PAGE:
We Are Church

So the overarching idea that ELCA Presiding Bishop Eaton sent out a couple years back is that We Are Church.  I’m curious what thought that statement brought to mind when you first heard it.  When someone says to you, “We Are Church” what comes to mind?

It sounds so obvious in many ways but I also tend to think that when we think that we are church we are prone to think in terms of we are Spirit of Hope in a standalone building next to Amigos and Great Wall in the Highlands.  This is true in a physical sense I suppose and I hate to admit that when someone asks me where my church is I say, “we’re in a standalone building next to Amigos and Great Wall in the Highlands.”  You may be guessing from the previous weeks here in Lent that church is only technically a building.  Even at that, it really isn’t a building but instead it probably meets in a building.  Beyond that, at least according to our creeds, the church doesn’t have much to do with a building.  In terms of Jesus Christ the church is ever so much more than a building. In terms of church being the Body of Christ, it is ever so much more than a building.

Throughout this Lenten season you’ve been hearing about the different aspects of what that means.  We are One, We are Holy, We are Catholic, and We Are Apostolic.  Out of these ideas, which one spoke to you the loudest?  Which one connected with you?

Being the church isn’t necessarily straightforward, is it?  I mean, you could come to church every week on Sunday and never give church another thought until the following Sunday.  Church is a building you go to every week and then it is taken care of.  You could do that and I guess there are some people who do exactly that and when you see church as a building you go to once a week then it’s no wonder that there in nary another thought the rest of the week.  But as we’ve been hearing these past few weeks, if we are a follower of Jesus  there is more to it than just showing up for an hour on Sunday.  Being the church may not be straightforward but if we are to make sense of being the body of Christ it is important to define our terms.

It’s important for us to define what we mean by church because if we can’t say what that means, no one else is going to sort it out for us.  Plus, the church has a bad reputation in so many circles that Bringing Christ’s Love to Life is problematic because so many people don’t want to hear about it.  I’m not blaming the church, although we need to own why some people dislike the church, and I’m not blaming people who don’t come to church, although some people need to own why they don’t like the church.  However it slices and dices, our job is to figure out how to connect with people in a way that they can hear our good news.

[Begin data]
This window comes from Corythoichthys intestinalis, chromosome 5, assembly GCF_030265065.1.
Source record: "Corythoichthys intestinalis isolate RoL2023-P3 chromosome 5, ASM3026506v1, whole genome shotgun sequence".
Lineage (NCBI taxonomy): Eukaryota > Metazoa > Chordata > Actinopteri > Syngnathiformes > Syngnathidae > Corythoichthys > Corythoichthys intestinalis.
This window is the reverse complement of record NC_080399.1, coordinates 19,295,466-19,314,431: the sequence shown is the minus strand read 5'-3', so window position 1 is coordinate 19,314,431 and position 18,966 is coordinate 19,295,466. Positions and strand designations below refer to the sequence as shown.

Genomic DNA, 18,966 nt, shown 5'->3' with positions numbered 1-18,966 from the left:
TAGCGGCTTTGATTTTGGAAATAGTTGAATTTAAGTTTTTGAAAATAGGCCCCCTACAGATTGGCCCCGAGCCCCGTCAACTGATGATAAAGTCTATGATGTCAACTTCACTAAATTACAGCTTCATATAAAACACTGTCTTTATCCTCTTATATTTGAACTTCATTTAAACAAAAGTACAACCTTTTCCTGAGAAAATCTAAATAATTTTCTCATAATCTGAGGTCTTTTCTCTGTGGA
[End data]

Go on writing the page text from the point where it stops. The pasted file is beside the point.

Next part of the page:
I don’t know if these four elements of the church are the sum total of what it means to be the church but it is a pretty good start.  If we recognize that together we are one, holy, catholic and apostolic, as we claim we are, then we really are church.  More importantly, if we can help others see that together we are one, holy, catholic, and apostolic, then maybe they’ll see church in a different way.

The protestant branch of the Christian church is plagued with a lack of oneness.  There will come a day that Christ’s church, the body of Christ, will once again be one.  That’s our goal but to get there, we’ve got to quit being so hell bent on territory and turf, insisting on hard line agreement on all things big and small.  We can agree to disagree on almost anything because at the core of our being as followers of Christ we have one common purpose, one common love, and common Lord, all bound into one Christ manifested in the water of baptism and the bread and wine of communion.

In the same way we are holy.  Not because we all do the right and proper things and the correct times but because the one Christ comes to each of us and makes us holy.  Through what HE has done, not because of what we have done.  Set apart, not because we’re better but because we’ve been claimed by God in and through Christ and the power of the Holy Spirit.

Being claimed by God in and through Christ and the power of the Holy Spirit applies to each of us, equally and without qualification and in that claiming we become universal.  It’s hard to see sometimes because we forget that together we are one and that we are holy but sometimes things break through that remind us we are universal.  We talk about Kicks for Kids a great deal, and rightly so, but I just heard of another church in Omaha that is doing something similar.  They’re a medium size church with a lot of economic challenges surrounding them.  They’re response to those challenges?  Books.  Six THOUSAND books.  They checked in with their community and the community need for them is books.   The fact there are needs seems to be a universal, and the church, when being church, responding to those needs is universal also.

Which is kind of an apostolic thing, really.  Rooted in the teachings of the apostles we are sent into the world to share good news.  Referring back to the earlier comment, we don’t get to come to the building once a week and call it good.  We are apostolic people, we are a people sent into the world to teach what the apostles taught.  And the apostles teach us what Jesus taught them.  Love God and your neighbor and then feed the hungry, house the homeless, clothe the naked, visit the prisoner and heal the sick.

One, holy, catholic, and apostolic.  Church.  That sounds like a church I could get behind.  How about you?

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